Richarlison header keeps Everton’s slim European hopes alive

Everton v Wolverhampton Wanderers – Premier League – Goodison Park
(Image credit: Peter Byrne)

Everton ended a miserable run of home form to keep their slim hopes of European football alive and give 6,500 returning fans something to cheer about as they edged out Wolves 1-0 at Goodison Park.

Richarlison’s 48th-minute header separated the sides on the night, giving Everton a first home win in six and only a second win in 10, though it was not one that came easily.

Coupled with Tottenham’s home defeat to Aston Villa, the win keeps Everton in the mix for Europa League football, although a far inferior goal difference and final-day trip to Manchester City still leaves them as outsiders.

Everton began the night with only five home wins all season, two of those coming in December when 2,000 fans were allowed in to back-to-back wins over Arsenal and Chelsea, and the returning faithful helped them complete their first league double over Wolves in 45 years.

They did it despite the absence of James Rodriguez – yet to play in front of a Goodison crowd as he was absent due to what manager Carlo Ancelotti said was fatigue.

It was one of the two changes to the Everton side from Sunday’s 1-0 home defeat to rock-bottom Sheffield United, a result Ancelotti had declared “embarrassing”, so it was not saying much that they began this match a little more brightly.

Wolves goalkeeper John Ruddy, making only his second Premier League start since May 2016 in place of Rui Patricio, was called into action in the 12th minute, but it was a routine save as Richarlison stooped to meet Allan’s cross.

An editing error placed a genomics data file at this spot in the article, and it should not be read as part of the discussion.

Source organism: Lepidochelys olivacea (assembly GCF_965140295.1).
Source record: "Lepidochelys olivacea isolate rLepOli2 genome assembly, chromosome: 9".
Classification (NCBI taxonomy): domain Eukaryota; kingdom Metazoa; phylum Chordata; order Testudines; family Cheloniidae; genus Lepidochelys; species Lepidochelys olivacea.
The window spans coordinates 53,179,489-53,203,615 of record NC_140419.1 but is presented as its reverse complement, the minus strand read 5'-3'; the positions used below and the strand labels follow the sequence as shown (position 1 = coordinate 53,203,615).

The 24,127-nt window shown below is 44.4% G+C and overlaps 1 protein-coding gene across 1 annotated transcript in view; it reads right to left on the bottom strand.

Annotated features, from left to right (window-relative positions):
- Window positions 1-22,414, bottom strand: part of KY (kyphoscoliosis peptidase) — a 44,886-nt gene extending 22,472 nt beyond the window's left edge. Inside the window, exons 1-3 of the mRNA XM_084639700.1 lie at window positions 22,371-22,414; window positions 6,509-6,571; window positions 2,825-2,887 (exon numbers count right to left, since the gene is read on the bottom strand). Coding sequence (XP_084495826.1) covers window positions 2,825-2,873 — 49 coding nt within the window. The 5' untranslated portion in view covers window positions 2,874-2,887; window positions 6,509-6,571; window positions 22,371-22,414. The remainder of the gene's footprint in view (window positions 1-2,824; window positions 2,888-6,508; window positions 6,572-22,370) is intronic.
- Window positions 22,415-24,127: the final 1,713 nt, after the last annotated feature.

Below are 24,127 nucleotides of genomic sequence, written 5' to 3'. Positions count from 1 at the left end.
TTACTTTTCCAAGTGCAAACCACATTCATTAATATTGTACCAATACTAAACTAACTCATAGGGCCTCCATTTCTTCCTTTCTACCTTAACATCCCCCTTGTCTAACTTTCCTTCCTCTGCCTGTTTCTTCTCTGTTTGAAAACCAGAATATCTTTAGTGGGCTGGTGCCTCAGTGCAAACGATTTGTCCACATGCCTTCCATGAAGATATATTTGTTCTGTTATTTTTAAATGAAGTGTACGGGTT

Everton’s problems remained on show as they struggled to retain possession, allowing Wolves to increasingly dominate play to the frustration of the returning fans.

The visitors had nine corners in the opening half an hour and twice tested Jordan Pickford from them – the England goalkeeper saving well from Morgan Gibbs-White’s volley before turning a powerful effort from Adama Traore over the crossbar.

Everton huffed and puffed as their fans grew restless, with their best chance just before the break when Lucas Digne’s corner almost fell for Richarlison but his close-range effort was deflected wide by Nelson Semedo.

But almost immediately after the break the Brazilian made the breakthrough from another corner, rising above Willy Boly to head in Gylfi Sigurdsson’s out-swinging corner.

Everton tails were up, and moments later Digne’s sliding ball narrowly evaded Dominic Calvert-Lewin, rolling instead for Seamus Coleman whose shot was deflected wide.

Wolves sent on Willian Jose in a bid to get back into the game, but struggled to turn the tide as Everton went close again in the 70th minute when Calvert-Lewin forced a save from Ruddy after being played through by Richarlison.

The ever-dangerous Traore continued to probe for Wolves but one dangerous attack was shut down by a superb sliding tackle from Michael Keane, while Abdoulaye Doucoure scrambled back to turn a shot cross behind for a corner – surviving a lengthy VAR check that he had not used his hands to do so.

Everton’s best chances for a second were coming through Sigurdsson, who twice went close from the edge of the area, bending one shot agonisingly wide from the edge of the area before another was deflected wide by Max Kilman.

As Wolves pushed forward in the final minutes, Richarlison’s cross narrowly eluded Calvert-Lewin’s slide, but Everton could celebrate regardless.

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